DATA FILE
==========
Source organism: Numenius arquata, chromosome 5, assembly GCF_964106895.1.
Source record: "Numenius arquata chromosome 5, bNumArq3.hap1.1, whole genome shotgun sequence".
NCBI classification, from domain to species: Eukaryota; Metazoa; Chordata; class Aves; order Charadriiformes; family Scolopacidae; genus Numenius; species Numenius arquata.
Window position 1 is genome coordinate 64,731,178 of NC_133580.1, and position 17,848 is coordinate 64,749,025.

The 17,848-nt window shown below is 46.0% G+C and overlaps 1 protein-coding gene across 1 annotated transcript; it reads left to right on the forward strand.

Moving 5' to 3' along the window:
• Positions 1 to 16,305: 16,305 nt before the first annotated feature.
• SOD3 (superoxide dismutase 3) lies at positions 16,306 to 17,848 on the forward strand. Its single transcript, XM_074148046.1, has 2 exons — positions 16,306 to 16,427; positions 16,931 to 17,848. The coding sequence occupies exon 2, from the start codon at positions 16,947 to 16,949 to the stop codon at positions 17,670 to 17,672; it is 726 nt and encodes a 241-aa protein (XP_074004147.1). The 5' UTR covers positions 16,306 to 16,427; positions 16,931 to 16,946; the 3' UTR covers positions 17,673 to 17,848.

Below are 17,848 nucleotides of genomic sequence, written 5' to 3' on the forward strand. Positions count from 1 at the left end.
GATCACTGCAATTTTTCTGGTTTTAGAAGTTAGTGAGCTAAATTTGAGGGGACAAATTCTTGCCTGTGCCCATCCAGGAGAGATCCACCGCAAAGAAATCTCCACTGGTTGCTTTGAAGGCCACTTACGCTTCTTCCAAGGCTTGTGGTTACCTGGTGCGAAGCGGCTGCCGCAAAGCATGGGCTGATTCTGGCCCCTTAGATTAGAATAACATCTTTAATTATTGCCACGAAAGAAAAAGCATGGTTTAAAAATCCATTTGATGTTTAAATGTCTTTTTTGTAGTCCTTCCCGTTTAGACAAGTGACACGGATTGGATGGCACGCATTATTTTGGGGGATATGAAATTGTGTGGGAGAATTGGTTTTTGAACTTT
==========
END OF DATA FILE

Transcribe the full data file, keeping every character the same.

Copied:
Source organism: Numenius arquata, chromosome 5, assembly GCF_964106895.1.
Source record: "Numenius arquata chromosome 5, bNumArq3.hap1.1, whole genome shotgun sequence".
NCBI classification, from domain to species: Eukaryota; Metazoa; Chordata; class Aves; order Charadriiformes; family Scolopacidae; genus Numenius; species Numenius arquata.
Window position 1 is genome coordinate 64,731,178 of NC_133580.1, and position 17,848 is coordinate 64,749,025.

The 17,848-nt window shown below is 46.0% G+C and overlaps 1 protein-coding gene across 1 annotated transcript; it reads left to right on the forward strand.

Moving 5' to 3' along the window:
• Positions 1 to 16,305: 16,305 nt before the first annotated feature.
• SOD3 (superoxide dismutase 3) lies at positions 16,306 to 17,848 on the forward strand. Its single transcript, XM_074148046.1, has 2 exons — positions 16,306 to 16,427; positions 16,931 to 17,848. The coding sequence occupies exon 2, from the start codon at positions 16,947 to 16,949 to the stop codon at positions 17,670 to 17,672; it is 726 nt and encodes a 241-aa protein (XP_074004147.1). The 5' UTR covers positions 16,306 to 16,427; positions 16,931 to 16,946; the 3' UTR covers positions 17,673 to 17,848.

Below are 17,848 nucleotides of genomic sequence, written 5' to 3' on the forward strand. Positions count from 1 at the left end.
GATCACTGCAATTTTTCTGGTTTTAGAAGTTAGTGAGCTAAATTTGAGGGGACAAATTCTTGCCTGTGCCCATCCAGGAGAGATCCACCGCAAAGAAATCTCCACTGGTTGCTTTGAAGGCCACTTACGCTTCTTCCAAGGCTTGTGGTTACCTGGTGCGAAGCGGCTGCCGCAAAGCATGGGCTGATTCTGGCCCCTTAGATTAGAATAACATCTTTAATTATTGCCACGAAAGAAAAAGCATGGTTTAAAAATCCATTTGATGTTTAAATGTCTTTTTTGTAGTCCTTCCCGTTTAGACAAGTGACACGGATTGGATGGCACGCATTATTTTGGGGGATATGAAATTGTGTGGGAGAATTGGTTTTTGAACTTT